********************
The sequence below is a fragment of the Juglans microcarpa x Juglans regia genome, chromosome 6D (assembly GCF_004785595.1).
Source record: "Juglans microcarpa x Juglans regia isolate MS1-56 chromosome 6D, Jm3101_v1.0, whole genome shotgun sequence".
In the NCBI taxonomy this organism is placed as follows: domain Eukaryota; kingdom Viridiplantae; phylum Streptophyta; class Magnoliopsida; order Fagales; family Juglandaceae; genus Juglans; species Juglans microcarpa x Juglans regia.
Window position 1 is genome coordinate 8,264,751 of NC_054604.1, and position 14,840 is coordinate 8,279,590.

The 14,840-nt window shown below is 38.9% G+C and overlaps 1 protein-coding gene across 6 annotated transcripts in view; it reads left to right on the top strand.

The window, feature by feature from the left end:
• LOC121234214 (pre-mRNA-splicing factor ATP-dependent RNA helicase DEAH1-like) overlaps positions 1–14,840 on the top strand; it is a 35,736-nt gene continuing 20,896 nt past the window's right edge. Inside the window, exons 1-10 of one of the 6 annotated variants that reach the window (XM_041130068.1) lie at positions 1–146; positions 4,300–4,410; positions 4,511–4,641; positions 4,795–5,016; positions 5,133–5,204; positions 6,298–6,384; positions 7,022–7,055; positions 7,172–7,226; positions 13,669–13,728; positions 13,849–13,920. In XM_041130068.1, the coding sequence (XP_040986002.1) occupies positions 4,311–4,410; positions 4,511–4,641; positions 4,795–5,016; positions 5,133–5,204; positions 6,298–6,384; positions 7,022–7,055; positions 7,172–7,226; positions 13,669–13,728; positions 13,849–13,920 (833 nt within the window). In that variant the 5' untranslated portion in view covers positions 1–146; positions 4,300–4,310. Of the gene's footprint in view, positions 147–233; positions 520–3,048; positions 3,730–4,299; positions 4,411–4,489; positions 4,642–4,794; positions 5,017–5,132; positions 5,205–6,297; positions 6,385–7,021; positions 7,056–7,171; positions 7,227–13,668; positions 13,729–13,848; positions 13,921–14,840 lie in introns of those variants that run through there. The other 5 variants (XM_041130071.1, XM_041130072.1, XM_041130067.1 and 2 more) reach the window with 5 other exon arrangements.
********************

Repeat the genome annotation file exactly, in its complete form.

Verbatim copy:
The sequence below is a fragment of the Juglans microcarpa x Juglans regia genome, chromosome 6D (assembly GCF_004785595.1).
Source record: "Juglans microcarpa x Juglans regia isolate MS1-56 chromosome 6D, Jm3101_v1.0, whole genome shotgun sequence".
In the NCBI taxonomy this organism is placed as follows: domain Eukaryota; kingdom Viridiplantae; phylum Streptophyta; class Magnoliopsida; order Fagales; family Juglandaceae; genus Juglans; species Juglans microcarpa x Juglans regia.
Window position 1 is genome coordinate 8,264,751 of NC_054604.1, and position 14,840 is coordinate 8,279,590.

The 14,840-nt window shown below is 38.9% G+C and overlaps 1 protein-coding gene across 6 annotated transcripts in view; it reads left to right on the top strand.

The window, feature by feature from the left end:
• LOC121234214 (pre-mRNA-splicing factor ATP-dependent RNA helicase DEAH1-like) overlaps positions 1–14,840 on the top strand; it is a 35,736-nt gene continuing 20,896 nt past the window's right edge. Inside the window, exons 1-10 of one of the 6 annotated variants that reach the window (XM_041130068.1) lie at positions 1–146; positions 4,300–4,410; positions 4,511–4,641; positions 4,795–5,016; positions 5,133–5,204; positions 6,298–6,384; positions 7,022–7,055; positions 7,172–7,226; positions 13,669–13,728; positions 13,849–13,920. In XM_041130068.1, the coding sequence (XP_040986002.1) occupies positions 4,311–4,410; positions 4,511–4,641; positions 4,795–5,016; positions 5,133–5,204; positions 6,298–6,384; positions 7,022–7,055; positions 7,172–7,226; positions 13,669–13,728; positions 13,849–13,920 (833 nt within the window). In that variant the 5' untranslated portion in view covers positions 1–146; positions 4,300–4,310. Of the gene's footprint in view, positions 147–233; positions 520–3,048; positions 3,730–4,299; positions 4,411–4,489; positions 4,642–4,794; positions 5,017–5,132; positions 5,205–6,297; positions 6,385–7,021; positions 7,056–7,171; positions 7,227–13,668; positions 13,729–13,848; positions 13,921–14,840 lie in introns of those variants that run through there. The other 5 variants (XM_041130071.1, XM_041130072.1, XM_041130067.1 and 2 more) reach the window with 5 other exon arrangements.